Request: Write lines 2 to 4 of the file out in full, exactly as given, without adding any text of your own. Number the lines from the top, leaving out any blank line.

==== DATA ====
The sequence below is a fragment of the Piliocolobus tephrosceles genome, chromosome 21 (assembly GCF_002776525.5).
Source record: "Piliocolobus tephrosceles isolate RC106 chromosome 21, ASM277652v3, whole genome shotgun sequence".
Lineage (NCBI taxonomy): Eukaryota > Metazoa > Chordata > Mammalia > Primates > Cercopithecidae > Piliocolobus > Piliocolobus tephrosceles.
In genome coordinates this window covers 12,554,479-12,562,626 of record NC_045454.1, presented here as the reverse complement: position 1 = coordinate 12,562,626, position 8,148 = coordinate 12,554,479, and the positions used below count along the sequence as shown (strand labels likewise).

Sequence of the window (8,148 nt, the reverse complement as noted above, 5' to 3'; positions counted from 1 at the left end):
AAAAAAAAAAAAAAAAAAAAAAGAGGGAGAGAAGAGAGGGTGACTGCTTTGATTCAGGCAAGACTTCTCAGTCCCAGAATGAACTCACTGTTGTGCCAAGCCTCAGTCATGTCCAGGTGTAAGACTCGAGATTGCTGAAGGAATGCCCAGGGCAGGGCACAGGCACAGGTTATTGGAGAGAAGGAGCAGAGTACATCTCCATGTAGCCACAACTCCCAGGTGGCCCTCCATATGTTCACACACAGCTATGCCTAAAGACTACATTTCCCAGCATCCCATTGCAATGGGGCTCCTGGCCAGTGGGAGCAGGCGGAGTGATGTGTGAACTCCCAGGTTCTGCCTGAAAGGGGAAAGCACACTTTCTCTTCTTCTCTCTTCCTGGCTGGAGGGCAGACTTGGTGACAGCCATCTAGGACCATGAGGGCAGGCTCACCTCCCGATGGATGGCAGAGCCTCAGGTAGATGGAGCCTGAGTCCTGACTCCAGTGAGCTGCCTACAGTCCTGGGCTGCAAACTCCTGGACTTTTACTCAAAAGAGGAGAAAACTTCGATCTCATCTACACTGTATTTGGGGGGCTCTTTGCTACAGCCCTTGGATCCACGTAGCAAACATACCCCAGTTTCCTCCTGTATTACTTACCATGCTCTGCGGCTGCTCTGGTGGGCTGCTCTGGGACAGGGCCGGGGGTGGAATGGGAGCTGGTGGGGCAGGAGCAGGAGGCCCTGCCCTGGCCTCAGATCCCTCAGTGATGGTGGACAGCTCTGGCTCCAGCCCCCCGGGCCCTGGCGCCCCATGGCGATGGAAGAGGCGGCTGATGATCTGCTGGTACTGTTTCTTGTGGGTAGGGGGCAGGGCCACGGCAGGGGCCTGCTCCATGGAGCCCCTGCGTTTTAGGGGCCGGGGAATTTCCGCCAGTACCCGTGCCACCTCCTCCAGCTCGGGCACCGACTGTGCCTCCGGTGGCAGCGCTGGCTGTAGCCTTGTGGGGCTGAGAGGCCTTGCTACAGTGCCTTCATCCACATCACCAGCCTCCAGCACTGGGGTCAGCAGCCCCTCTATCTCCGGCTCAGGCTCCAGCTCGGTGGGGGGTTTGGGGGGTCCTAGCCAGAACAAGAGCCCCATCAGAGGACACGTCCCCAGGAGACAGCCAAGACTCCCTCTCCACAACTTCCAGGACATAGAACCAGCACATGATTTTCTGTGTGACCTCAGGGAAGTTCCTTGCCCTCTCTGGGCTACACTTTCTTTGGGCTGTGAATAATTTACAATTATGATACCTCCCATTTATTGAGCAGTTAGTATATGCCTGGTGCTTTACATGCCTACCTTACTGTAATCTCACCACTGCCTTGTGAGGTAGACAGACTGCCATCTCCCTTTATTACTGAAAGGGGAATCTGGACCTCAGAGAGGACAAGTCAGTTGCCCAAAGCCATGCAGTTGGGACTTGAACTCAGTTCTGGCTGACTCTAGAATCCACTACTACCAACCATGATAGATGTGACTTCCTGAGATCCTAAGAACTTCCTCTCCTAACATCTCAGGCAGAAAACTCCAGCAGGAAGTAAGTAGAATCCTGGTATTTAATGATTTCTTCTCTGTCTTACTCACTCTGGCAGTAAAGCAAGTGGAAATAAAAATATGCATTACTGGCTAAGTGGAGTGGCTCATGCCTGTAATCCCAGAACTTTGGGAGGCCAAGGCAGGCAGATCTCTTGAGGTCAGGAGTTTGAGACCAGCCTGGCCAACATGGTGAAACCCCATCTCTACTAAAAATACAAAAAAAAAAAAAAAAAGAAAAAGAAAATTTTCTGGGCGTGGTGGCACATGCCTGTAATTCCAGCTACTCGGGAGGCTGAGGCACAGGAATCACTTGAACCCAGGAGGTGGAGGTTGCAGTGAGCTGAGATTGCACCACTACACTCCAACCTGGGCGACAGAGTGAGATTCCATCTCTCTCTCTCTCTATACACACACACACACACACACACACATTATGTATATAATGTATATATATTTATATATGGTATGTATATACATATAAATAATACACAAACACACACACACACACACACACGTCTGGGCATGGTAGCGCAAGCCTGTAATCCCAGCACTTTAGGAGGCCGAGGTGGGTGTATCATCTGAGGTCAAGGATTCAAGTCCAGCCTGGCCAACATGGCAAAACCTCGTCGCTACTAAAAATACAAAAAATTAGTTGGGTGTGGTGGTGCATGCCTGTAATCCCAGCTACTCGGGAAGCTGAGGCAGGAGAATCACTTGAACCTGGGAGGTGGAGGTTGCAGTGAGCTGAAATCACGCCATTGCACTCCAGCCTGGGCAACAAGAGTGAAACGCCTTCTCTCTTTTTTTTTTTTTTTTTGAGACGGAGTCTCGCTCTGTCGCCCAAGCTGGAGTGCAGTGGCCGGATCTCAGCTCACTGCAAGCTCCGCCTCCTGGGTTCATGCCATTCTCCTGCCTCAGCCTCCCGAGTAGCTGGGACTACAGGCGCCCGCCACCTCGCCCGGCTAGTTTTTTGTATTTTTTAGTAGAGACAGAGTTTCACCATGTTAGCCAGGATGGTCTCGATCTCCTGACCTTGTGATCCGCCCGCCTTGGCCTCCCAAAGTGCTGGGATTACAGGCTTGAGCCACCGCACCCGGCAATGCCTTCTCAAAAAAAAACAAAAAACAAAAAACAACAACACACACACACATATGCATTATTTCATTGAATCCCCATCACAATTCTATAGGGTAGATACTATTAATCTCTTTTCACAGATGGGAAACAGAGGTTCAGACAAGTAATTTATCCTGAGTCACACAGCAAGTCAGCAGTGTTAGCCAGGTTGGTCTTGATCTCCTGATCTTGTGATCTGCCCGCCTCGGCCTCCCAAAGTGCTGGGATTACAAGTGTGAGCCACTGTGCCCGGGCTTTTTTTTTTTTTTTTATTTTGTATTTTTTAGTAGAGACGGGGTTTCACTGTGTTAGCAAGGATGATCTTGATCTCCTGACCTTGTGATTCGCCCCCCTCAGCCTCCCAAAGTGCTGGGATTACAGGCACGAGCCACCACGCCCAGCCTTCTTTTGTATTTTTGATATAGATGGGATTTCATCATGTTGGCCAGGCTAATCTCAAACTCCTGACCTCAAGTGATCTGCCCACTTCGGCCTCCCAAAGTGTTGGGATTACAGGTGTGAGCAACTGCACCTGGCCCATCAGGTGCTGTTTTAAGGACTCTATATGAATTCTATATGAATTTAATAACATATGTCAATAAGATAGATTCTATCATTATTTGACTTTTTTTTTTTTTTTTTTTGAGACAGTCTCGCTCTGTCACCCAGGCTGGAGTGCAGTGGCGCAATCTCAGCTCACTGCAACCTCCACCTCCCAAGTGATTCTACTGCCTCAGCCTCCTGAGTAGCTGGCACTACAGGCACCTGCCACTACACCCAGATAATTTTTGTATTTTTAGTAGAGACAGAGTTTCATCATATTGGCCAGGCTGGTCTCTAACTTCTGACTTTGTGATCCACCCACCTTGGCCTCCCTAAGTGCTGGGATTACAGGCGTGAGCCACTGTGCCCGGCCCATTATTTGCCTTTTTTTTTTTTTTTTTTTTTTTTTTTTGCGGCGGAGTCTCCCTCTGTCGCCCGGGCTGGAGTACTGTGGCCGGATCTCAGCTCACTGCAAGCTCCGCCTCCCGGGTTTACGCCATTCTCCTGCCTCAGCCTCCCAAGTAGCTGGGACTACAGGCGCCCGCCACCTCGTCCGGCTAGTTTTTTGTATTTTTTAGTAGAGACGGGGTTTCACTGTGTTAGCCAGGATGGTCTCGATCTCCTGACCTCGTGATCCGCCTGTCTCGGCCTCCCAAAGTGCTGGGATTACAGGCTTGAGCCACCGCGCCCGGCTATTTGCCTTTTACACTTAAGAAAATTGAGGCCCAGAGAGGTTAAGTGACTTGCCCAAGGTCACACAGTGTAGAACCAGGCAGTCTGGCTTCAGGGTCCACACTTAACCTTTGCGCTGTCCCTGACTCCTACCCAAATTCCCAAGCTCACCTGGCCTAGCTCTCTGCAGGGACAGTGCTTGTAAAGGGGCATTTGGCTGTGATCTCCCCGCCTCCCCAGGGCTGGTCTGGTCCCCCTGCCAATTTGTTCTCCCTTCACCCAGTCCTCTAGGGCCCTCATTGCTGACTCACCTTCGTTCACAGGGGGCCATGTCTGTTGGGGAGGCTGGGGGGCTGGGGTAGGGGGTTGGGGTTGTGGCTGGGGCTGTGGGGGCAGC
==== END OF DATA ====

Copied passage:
Source record: "Piliocolobus tephrosceles isolate RC106 chromosome 21, ASM277652v3, whole genome shotgun sequence".
Lineage (NCBI taxonomy): Eukaryota > Metazoa > Chordata > Mammalia > Primates > Cercopithecidae > Piliocolobus > Piliocolobus tephrosceles.
In genome coordinates this window covers 12,554,479-12,562,626 of record NC_045454.1, presented here as the reverse complement: position 1 = coordinate 12,562,626, position 8,148 = coordinate 12,554,479, and the positions used below count along the sequence as shown (strand labels likewise).